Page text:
Developer Guide

Specialization Constants

DPC++ has a feature called
specialization constants
that can explicitly trigger JIT compilation to generate code from the intermediate SPIR-V code based on the run-time values of these specialization constants. These JIT compilation actions are done during the execution of the program when the values of these constants are known. This is different from the JIT compilation, which is triggered based on the options provided to
-fsycl-device-code-split
.
In the example below, the call to
set_spec_constant
binds the value returned by the call to function
get_value
, defined at line 8, to the SYCL program. When the program is initially compiled, this value is not known and so cannot be used for optimizations. At runtime, after function
get_value
is executed, the value is known, so it is used by
build_with_kernel_type
to trigger JIT compilation of the specialized kernel with this value.
#include <CL/sycl.hpp> #include <vector> class specialized_kernel; class runtime_const; // Fetch a value at runtime. float get_value() { return 10; }; int main() { sycl::queue queue; sycl::program program(queue.get_context()); // Create a specialization constant. sycl::ONEAPI::experimental::spec_constant<float, runtime_const> my_constant = program.set_spec_constant<runtime_const>(get_value()); program.build_with_kernel_type<specialized_kernel>(); std::vector<float> vec(1); { sycl::buffer<float> buffer(vec.data(), vec.size()); queue.submit([&](auto &cgh) { sycl::accessor acc(buffer, cgh, sycl::write_only, sycl::noinit); cgh.template single_task<specialized_kernel>( program.get_kernel<specialized_kernel>(), [=]() { acc[0] = my_constant.get(); }); }); } queue.wait_and_throw(); std::cout << vec[0] << std::endl; return 0; }
The specialized kernel at line 24 will eventually become the code shown below
cgh.single_task<specialized_kernel>( program.get_kernel<specialized_kernel>(), [=]() { acc[0] = 10; });
This JIT compilation also has an impact on the amount of time it takes to execute a kernel. This is illustrated by the example below.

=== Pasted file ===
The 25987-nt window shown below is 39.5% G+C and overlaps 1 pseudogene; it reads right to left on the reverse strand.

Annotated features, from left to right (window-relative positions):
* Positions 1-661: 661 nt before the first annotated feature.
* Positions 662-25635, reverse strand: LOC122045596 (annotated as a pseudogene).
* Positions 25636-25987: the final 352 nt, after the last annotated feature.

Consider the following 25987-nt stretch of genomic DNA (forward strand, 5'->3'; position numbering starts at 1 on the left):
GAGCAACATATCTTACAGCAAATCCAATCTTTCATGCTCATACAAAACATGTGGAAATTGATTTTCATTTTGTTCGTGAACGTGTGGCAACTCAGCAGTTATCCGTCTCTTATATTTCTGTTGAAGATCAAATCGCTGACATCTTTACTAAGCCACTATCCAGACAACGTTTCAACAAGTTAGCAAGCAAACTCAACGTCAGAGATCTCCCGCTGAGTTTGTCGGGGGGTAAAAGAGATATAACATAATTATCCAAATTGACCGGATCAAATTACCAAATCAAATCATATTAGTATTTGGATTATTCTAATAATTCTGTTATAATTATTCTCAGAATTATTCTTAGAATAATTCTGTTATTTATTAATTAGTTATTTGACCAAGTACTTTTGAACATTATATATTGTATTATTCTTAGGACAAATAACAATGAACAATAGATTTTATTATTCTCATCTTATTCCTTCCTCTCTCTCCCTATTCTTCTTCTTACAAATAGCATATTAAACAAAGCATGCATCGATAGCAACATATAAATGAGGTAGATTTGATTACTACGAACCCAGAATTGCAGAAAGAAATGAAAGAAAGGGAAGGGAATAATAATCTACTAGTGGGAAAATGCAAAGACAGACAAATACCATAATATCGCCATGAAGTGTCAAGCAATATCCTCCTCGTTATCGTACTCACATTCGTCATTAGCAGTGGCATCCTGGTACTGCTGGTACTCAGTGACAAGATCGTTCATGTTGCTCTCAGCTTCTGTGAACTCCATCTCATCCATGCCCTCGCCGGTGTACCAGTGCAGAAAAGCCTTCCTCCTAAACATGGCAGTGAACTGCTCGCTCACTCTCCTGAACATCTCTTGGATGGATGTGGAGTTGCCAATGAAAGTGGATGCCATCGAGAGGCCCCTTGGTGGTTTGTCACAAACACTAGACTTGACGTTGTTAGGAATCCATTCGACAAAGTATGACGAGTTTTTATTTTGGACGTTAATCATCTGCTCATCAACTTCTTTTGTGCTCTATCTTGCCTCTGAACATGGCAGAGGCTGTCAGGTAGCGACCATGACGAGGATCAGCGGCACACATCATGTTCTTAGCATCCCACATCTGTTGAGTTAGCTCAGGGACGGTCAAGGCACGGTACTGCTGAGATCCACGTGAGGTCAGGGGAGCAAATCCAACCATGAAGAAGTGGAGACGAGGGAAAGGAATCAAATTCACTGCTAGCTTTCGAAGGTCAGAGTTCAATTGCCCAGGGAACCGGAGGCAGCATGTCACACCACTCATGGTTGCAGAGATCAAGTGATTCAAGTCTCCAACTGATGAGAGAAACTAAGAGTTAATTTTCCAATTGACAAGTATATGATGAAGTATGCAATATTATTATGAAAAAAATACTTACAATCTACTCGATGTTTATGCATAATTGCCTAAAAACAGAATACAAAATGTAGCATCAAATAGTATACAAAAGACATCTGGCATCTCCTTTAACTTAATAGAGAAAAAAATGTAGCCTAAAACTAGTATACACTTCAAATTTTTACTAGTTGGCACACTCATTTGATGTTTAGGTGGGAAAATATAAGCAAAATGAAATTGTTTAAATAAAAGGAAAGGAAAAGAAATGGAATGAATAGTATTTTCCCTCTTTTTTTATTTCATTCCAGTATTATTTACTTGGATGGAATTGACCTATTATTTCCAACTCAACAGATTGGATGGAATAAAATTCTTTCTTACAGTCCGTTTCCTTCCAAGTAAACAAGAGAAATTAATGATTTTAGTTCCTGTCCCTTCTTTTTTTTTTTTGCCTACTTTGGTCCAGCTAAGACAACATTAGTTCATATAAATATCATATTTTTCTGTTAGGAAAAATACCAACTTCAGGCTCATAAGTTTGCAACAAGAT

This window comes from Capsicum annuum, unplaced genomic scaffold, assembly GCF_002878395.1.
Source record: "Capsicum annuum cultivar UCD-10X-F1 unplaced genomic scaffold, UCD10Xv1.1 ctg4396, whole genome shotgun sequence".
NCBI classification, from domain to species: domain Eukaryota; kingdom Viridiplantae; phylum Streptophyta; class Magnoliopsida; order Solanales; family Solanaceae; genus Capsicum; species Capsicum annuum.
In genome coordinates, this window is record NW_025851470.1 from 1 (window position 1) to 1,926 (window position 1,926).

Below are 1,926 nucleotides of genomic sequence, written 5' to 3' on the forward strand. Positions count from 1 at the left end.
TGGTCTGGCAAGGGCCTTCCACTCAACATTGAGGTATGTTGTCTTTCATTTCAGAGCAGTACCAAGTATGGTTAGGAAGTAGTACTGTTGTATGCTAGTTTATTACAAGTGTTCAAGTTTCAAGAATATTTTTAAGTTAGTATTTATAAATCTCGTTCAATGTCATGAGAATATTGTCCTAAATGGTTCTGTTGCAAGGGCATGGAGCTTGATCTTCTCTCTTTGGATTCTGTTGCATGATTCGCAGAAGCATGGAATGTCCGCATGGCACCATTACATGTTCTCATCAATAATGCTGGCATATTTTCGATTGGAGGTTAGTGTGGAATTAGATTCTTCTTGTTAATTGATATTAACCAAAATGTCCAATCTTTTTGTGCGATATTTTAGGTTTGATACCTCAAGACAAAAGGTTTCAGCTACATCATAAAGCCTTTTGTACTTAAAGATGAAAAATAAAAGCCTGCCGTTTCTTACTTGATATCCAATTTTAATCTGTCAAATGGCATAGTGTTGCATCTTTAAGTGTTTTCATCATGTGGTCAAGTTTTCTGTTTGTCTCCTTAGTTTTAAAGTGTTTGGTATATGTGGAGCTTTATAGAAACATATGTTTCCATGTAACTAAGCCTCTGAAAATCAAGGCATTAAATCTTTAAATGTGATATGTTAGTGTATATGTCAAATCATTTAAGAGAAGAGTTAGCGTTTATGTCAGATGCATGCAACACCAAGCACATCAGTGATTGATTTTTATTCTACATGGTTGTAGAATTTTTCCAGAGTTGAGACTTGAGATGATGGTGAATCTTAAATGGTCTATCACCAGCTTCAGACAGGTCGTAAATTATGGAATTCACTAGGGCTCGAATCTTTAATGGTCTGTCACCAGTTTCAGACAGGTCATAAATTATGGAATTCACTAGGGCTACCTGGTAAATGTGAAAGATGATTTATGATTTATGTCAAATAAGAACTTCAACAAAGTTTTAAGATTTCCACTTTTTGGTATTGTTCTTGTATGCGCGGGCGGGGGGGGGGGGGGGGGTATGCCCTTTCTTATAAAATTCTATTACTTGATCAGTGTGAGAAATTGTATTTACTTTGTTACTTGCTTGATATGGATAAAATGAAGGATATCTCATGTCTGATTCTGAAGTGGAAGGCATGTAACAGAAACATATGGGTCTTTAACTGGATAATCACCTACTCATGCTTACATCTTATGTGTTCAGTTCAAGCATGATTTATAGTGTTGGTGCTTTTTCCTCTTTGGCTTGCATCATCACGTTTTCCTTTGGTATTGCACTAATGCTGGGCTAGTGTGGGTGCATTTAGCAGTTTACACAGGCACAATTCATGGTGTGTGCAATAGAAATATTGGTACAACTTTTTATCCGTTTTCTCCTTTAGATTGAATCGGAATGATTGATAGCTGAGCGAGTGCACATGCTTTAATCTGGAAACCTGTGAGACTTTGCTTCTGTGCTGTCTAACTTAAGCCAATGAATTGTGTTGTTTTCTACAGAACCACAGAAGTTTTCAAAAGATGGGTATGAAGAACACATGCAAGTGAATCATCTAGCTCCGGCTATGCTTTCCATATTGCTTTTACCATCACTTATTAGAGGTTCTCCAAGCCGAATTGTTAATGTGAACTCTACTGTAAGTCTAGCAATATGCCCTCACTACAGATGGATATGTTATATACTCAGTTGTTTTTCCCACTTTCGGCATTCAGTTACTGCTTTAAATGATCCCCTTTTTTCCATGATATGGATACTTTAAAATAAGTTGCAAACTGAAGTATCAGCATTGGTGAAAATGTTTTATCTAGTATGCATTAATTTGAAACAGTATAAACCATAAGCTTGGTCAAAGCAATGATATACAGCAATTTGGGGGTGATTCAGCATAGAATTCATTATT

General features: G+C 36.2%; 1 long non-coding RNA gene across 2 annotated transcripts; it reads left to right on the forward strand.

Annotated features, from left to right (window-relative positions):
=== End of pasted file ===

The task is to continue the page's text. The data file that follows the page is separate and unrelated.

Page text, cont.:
#include <CL/sycl.hpp> #include <chrono> #include <vector> class specialized_kernel; class runtime_const; class ker; // Fetch a value at runtime. float get_value() { return 10; }; int main() { sycl::queue queue; sycl::program program(queue.get_context()); // Create a specialization constant. sycl::ONEAPI::experimental::spec_constant<float, runtime_const> my_constant = program.set_spec_constant<runtime_const>(get_value()); auto start = std::chrono::steady_clock::now(); program.build_with_kernel_type<specialized_kernel>(); auto end = std::chrono::steady_clock::now(); std::cout << "specialization took - " << (end - start).count() << " nano-secs\n"; std::vector<float> vec{0, 0, 0, 0, 0}; sycl::buffer<float> buffer1(vec.data(), vec.size()); sycl::buffer<float> buffer2(vec.data(), vec.size()); start = std::chrono::steady_clock::now(); { queue.submit([&](auto &cgh) { sycl::accessor acc(buffer1, cgh, sycl::write_only, sycl::noinit); cgh.template single_task<specialized_kernel>( program.get_kernel<specialized_kernel>(), [=]() { acc[0] = my_constant.get(); }); }); queue.wait_and_throw(); } end = std::chrono::steady_clock::now(); { sycl::host_accessor host_acc(buffer1, sycl::read_only); std::cout << "result1 (c): " << host_acc[0] << " " << host_acc[1] << " " << host_acc[2] << " " << host_acc[3] << " " << host_acc[4] << std::endl; } std::cout << "execution took : " << (end - start).count() << " nano-secs\n"; start = std::chrono::steady_clock::now(); { queue.submit([&](auto &cgh) { sycl::accessor acc(buffer2, cgh, sycl::write_only, sycl::noinit); cgh.single_task([=]() { acc[0] = 20; }); }); queue.wait_and_throw(); } end = std::chrono::steady_clock::now(); { sycl::host_accessor host_acc(buffer2, sycl::read_only); std::cout << "result2 (c): " << host_acc[0] << " " << host_acc[1] << " " << host_acc[2] << " " << host_acc[3] << " " << host_acc[4] << std::endl; } std::cout << "execution took - " << (end - start).count() << " nano-secs\n"; }
Looking the runtimes reported by each of the timing messages it can be seen that the initial translation of the kernel takes a long time, while the actual execution of the JIT-compiled kernel takes less time. The same kernel executed without the specialization constants takes longer time because this kernel will have been JIT-compiled by the runtime before actually executing it.

Product and Performance Information

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Performance varies by use, configuration and other factors. Learn more at www.Intel.com/PerformanceIndex.